This article was published in Australian Dictionary of Biography, Volume 10, (MUP), 1986
Patrick Joseph (Paddy) Lynch (1867-1944), politician, was born on 24 May 1867 at Skeark, Meath, Ireland, son of Michael Lynch, farmer, and his wife Bridget, née Cahill. Patrick was educated at Cormeen National School and Ballieborough Model School, Cavan, continuing casual schooling while working on his father's farm.
In 1886 he migrated to Queensland, hewing railway sleepers in the north, then trekking 900 miles (1448 km) from Charleville in the south-west to the newly discovered Croydon goldfield. At Port Darwin in 1888 when he learned that his next destination, the Cossack goldfield in Western Australia, was a failure he became a stoker on coastal and island ships. During seven years at sea he qualified as a marine engineer and won a Royal Humane Society award for a life-saving attempt at night in shark-infested waters near Fiji. Lynch then worked as an engineer on a Fijian sugar-plantation, and in the gold mines at Kalgoorlie, Western Australia. A picturesque orator with a musical brogue, Paddy Lynch was one of the founders and then general secretary of the Goldfields & Engine-drivers' Association in 1897-1904. He served on the Boulder City Council in 1901-04 and won a reputation as a lucid and forceful advocate for various labour groups before the Western Australian Arbitration Court. On 21 November 1901 at Boulder he had married Annie Cleary.
In June 1904 Lynch was elected unopposed to the Legislative Assembly as Labor member for the new seat of Mount Leonora. He became minister for works for two months from June 1905 but the Daglish government fell; in November 1906 he was elected to the Senate. He was a member of the royal commission on the fruit industry in 1912-14 and vice-chairman of the newly created Joint Standing Committee on Public Works (October 1914–November 1916). He was also first chairman of the River Murray Commission in 1916. At the same time he farmed 2500 acres (1012 ha) at Three Springs, jointly owned with his brother.
As the first Federal Labor parliamentarian to advocate conscription, Lynch followed W. M. Hughes out of the Labor caucus on 14 November 1916. When the North Coolgardie district council sent him to the Labor interstate conference in Melbourne on 4 December he was refused admission, with two other Western Australian conscriptionist delegates. He was expelled from the State Labor party in March 1917. Lynch served briefly as minister of works and railways (November 1916–February 1917) in the Hughes ministry but then had to make way for an ex-Liberal.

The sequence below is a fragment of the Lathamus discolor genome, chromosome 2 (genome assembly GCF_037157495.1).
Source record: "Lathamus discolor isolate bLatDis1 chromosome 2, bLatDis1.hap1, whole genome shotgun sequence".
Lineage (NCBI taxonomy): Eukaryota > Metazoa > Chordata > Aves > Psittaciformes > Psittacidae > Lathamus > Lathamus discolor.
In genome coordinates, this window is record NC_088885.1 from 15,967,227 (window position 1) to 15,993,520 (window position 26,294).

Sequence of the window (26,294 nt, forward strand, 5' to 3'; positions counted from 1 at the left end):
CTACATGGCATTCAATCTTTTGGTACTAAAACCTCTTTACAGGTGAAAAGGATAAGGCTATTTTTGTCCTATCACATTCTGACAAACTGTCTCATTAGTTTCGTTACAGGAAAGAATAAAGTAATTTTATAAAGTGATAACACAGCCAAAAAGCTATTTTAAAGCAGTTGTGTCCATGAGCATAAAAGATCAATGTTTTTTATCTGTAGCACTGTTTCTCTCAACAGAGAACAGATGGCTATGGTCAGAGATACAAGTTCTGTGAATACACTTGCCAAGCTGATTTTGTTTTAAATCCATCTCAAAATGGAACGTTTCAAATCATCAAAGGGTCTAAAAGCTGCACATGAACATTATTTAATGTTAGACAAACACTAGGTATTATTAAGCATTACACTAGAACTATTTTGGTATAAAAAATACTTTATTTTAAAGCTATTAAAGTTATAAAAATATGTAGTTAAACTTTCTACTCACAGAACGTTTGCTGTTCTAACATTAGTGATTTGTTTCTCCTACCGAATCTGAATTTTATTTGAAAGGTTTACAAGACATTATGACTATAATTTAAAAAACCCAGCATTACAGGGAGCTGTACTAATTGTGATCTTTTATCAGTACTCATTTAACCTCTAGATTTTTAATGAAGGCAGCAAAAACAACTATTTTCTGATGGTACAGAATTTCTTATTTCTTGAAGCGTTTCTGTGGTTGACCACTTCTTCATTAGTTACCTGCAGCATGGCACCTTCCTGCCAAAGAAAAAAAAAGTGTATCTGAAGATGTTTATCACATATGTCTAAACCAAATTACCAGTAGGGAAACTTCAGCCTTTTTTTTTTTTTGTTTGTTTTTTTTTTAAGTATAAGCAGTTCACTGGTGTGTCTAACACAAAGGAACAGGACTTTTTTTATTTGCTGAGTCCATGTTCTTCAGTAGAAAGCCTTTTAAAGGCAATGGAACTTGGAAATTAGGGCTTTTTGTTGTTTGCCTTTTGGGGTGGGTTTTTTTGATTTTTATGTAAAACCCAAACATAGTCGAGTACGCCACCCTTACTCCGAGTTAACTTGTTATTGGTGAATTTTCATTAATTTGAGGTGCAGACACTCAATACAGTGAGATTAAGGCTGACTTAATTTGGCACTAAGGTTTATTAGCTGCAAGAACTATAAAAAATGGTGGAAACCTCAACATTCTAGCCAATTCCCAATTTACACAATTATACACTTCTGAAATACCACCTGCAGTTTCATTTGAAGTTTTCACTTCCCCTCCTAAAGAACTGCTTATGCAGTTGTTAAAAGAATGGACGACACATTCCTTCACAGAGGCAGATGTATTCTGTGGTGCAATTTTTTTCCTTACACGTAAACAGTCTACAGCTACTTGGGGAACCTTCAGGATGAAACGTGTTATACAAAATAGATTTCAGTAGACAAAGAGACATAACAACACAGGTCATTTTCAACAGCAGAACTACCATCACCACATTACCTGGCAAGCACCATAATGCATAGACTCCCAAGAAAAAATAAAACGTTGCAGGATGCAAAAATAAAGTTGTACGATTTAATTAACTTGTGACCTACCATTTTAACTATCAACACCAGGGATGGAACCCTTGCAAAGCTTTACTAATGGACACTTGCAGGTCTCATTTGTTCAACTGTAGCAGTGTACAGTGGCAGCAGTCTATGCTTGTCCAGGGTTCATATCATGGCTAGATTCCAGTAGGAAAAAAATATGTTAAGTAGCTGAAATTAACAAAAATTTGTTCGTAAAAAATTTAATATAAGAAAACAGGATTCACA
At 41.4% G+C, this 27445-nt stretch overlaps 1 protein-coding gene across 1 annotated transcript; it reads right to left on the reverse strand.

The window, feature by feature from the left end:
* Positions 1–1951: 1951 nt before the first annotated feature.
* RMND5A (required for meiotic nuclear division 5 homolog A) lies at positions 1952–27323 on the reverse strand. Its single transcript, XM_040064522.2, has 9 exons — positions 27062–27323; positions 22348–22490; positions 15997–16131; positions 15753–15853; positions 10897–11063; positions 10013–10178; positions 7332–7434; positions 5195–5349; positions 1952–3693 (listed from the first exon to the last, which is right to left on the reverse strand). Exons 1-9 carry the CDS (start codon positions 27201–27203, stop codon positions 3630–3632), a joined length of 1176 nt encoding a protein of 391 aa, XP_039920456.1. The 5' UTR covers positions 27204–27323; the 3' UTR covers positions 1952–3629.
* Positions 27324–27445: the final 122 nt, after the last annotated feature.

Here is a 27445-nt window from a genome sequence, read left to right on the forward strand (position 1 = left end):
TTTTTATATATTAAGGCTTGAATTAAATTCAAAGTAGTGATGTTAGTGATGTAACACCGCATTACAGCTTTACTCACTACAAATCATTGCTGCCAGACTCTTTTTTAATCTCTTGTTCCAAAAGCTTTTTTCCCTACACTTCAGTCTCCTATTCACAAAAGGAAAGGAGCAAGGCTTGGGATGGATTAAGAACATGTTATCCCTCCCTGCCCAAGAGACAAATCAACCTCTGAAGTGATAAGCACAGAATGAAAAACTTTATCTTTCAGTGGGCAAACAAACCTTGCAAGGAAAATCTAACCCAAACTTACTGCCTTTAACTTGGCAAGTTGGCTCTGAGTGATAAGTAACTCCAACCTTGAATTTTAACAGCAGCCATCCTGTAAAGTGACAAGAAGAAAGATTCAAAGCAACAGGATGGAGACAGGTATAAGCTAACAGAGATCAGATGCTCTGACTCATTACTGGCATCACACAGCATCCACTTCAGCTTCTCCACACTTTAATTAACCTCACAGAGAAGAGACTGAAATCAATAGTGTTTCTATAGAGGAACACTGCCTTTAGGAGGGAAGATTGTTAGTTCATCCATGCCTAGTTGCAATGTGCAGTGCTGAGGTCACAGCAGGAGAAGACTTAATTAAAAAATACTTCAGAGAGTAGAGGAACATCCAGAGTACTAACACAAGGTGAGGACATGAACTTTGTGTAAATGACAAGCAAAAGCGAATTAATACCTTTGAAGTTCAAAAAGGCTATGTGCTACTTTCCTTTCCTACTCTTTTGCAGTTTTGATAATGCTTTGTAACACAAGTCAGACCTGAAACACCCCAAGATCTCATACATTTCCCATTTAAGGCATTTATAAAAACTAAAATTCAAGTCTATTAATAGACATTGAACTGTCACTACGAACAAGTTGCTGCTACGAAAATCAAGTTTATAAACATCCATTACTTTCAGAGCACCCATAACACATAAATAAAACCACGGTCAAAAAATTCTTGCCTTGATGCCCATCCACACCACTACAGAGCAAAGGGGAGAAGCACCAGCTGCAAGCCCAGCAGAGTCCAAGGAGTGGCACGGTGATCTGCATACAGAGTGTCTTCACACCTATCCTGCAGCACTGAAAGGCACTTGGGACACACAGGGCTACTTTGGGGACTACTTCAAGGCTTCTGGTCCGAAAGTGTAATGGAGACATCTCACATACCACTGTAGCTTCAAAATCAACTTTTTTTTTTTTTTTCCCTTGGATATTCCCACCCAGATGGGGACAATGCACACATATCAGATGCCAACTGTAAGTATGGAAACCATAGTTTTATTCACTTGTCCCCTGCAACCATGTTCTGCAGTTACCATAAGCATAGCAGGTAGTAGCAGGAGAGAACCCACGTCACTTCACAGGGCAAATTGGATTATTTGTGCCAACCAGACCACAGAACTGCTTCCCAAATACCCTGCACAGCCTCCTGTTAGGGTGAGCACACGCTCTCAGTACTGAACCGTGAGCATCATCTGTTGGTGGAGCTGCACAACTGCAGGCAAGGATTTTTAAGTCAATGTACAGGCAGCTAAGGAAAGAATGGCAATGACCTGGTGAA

With Henry Gregory he reported in March 1922 on the possibilities of settling migrants on lands in Western Australia. He was again a member of the Public Works Committee in July 1923–June 1926 and served on a Senate committee on the standing committee system in 1929-30. He was president of the Senate from August 1932 to June 1938. Defeated at the 1937 election, he unsuccessfully contested the State seat of Geraldton in 1939.
The neatly bearded but generally dishevelled Irishman was an avid reader and an artless and friendly companion. A fiery advocate for those causes he supported, he doubtless contributed, with Archbishop Clune, to the strong 'Yes' vote in Western Australia in the conscription referenda; but he was overshadowed for ministerial appointment by his State colleague (Sir) George Pearce.
On 1 May 1933 Lynch had married Mary Brown at Narrogin. He died on 15 January 1944 at Mount Lawley and after a state funeral was buried in the Catholic section of Karrakatta cemetery. His wife and two daughters and a son of his first marriage survived him.
David Black, 'Lynch, Patrick Joseph (Paddy) (1867–1944)', Australian Dictionary of Biography, National Centre of Biography, Australian National University, http://adb.anu.edu.au/biography/lynch-patrick-joseph-paddy-7271/text12601, accessed 13 December 2013.
This article was first published in hardcopy in Australian Dictionary of Biography, Volume 10, (MUP), 1986